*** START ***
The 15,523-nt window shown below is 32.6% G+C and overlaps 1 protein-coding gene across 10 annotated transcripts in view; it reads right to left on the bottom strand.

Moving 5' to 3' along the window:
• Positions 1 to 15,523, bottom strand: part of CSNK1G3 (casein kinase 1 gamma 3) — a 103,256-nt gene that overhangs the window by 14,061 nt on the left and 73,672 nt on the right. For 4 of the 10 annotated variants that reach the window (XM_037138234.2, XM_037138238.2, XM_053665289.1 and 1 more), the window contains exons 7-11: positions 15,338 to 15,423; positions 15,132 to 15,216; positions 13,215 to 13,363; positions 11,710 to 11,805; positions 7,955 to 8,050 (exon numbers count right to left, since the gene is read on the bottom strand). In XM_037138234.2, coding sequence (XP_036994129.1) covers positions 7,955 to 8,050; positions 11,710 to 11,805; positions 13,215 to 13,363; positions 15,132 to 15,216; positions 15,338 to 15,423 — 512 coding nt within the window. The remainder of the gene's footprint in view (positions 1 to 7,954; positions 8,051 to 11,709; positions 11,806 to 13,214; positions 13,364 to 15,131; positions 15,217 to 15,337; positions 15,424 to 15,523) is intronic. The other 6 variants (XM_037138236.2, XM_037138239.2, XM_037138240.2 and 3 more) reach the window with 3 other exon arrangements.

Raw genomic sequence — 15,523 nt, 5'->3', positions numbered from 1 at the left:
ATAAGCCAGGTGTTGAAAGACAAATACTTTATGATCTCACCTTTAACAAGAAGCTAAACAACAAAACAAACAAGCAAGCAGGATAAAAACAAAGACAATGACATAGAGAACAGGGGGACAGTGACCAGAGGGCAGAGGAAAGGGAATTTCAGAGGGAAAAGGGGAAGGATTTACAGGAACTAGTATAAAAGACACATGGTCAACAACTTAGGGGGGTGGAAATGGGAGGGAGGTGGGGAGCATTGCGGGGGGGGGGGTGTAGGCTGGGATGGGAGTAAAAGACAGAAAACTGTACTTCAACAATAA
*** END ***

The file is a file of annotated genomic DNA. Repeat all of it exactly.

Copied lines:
The 15,523-nt window shown below is 32.6% G+C and overlaps 1 protein-coding gene across 10 annotated transcripts in view; it reads right to left on the bottom strand.

Moving 5' to 3' along the window:
• Positions 1 to 15,523, bottom strand: part of CSNK1G3 (casein kinase 1 gamma 3) — a 103,256-nt gene that overhangs the window by 14,061 nt on the left and 73,672 nt on the right. For 4 of the 10 annotated variants that reach the window (XM_037138234.2, XM_037138238.2, XM_053665289.1 and 1 more), the window contains exons 7-11: positions 15,338 to 15,423; positions 15,132 to 15,216; positions 13,215 to 13,363; positions 11,710 to 11,805; positions 7,955 to 8,050 (exon numbers count right to left, since the gene is read on the bottom strand). In XM_037138234.2, coding sequence (XP_036994129.1) covers positions 7,955 to 8,050; positions 11,710 to 11,805; positions 13,215 to 13,363; positions 15,132 to 15,216; positions 15,338 to 15,423 — 512 coding nt within the window. The remainder of the gene's footprint in view (positions 1 to 7,954; positions 8,051 to 11,709; positions 11,806 to 13,214; positions 13,364 to 15,131; positions 15,217 to 15,337; positions 15,424 to 15,523) is intronic. The other 6 variants (XM_037138236.2, XM_037138239.2, XM_037138240.2 and 3 more) reach the window with 3 other exon arrangements.

Raw genomic sequence — 15,523 nt, 5'->3', positions numbered from 1 at the left:
ATAAGCCAGGTGTTGAAAGACAAATACTTTATGATCTCACCTTTAACAAGAAGCTAAACAACAAAACAAACAAGCAAGCAGGATAAAAACAAAGACAATGACATAGAGAACAGGGGGACAGTGACCAGAGGGCAGAGGAAAGGGAATTTCAGAGGGAAAAGGGGAAGGATTTACAGGAACTAGTATAAAAGACACATGGTCAACAACTTAGGGGGGTGGAAATGGGAGGGAGGTGGGGAGCATTGCGGGGGGGGGGGTGTAGGCTGGGATGGGAGTAAAAGACAGAAAACTGTACTTCAACAATAA